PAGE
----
Did you go through various working titles while you were working on the story, or was that the title from the get-go?
I'd proposed several others. A few I liked were Are You There Ray Bradbury? It's Me, We're Screwed, Party Crashers, and Aliens and Other Party Fouls.
It's also fun to shorten your title to TEotWaWKI. It sounds like an island. Would you fare better on a desert island or in the circumstances you created in your book?
Does the island have wi-fi? No, really, I think it sounds like a luxury to say, "Desert Island me now, please!" and imagine I'd suddenly be a billion times more productive. But in truth, I wrote this and have done all my writing while holding a day job, and balancing all the hecticness of life. (For me, that now includes a toddler. A really fast-moving toddler with a penchant for dangerous objects.) So, I think it would be great to check out to an island here or there, and write a bunch while drinking out of a coconut and living in a thatched roof hut high up in a tree. But, for me personally, I probably need at least some inputs to achieve any output. And inputs can mean anything from random people I overhear at the grocery store, odd conversations with co-workers, and the I-couldn't-make-this-up people you sometimes see bopping around Los Angeles.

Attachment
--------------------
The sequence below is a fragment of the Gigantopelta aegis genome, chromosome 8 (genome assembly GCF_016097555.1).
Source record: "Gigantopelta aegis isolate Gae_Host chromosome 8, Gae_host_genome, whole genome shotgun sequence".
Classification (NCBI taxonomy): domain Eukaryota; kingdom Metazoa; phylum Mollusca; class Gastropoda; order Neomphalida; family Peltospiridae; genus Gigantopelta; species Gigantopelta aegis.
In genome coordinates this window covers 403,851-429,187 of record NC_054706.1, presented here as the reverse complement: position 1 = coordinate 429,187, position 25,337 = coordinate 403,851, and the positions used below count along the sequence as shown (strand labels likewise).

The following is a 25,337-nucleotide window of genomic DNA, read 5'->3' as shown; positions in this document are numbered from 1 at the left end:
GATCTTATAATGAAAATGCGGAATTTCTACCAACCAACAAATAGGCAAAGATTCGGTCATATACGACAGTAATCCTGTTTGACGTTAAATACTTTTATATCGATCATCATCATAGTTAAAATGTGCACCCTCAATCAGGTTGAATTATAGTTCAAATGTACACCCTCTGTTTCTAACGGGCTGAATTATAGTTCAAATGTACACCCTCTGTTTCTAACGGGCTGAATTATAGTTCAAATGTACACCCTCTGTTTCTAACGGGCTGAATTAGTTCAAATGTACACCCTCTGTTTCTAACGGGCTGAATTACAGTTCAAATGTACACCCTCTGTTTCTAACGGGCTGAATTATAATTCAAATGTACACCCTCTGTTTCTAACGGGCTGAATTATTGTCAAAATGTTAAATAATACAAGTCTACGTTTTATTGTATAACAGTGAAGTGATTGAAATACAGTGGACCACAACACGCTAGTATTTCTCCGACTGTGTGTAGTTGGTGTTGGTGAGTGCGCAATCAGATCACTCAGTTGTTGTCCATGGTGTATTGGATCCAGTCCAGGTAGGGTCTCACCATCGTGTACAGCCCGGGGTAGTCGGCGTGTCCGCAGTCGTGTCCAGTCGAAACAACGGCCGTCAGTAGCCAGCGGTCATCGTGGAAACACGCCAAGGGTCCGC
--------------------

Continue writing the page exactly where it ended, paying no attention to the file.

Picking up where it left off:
The other thing a little bit of craziness lends me is that I always seem to have a flash of an idea that I'm so excited about I can't wait to have a chance to write it down. (I get some good ones in boring work meetings and start to squirm in my chair, though I'm pretty sure my coworkers think I just have to go to the bathroom.)
Ha! Which of the characters in TEotWaWKI most closely resembles a teenage Iva-Marie?
There are bits and pieces of all of them in me, but I think if Leo and Sarabeth had a baby (and they are way too young for that), I would be their offspring.
Your influences range from John Hughes to Judy Blume, and everything in-between. Be it on screen or in print, what do you think the best coming-of-age stories have in common?
Confusion and inner turmoil. I think as we grow up, all of us try to present one face to the world (or just ARE one face to the world) but maybe have something else bubbling underneath. Not every character in a coming-of-age tale knows that there's more to them at the start, but in a good one, I think even the most confident characters need to have their world rocked a little. Also, I'm a firm believer you need at least one swoony romance in a good teen/coming-of-age story. John Hughes did that really well.
What are your favorite alien stories? I personally enjoy Doctor Who, The X-Files, and classic episodes of The Twilight Zone.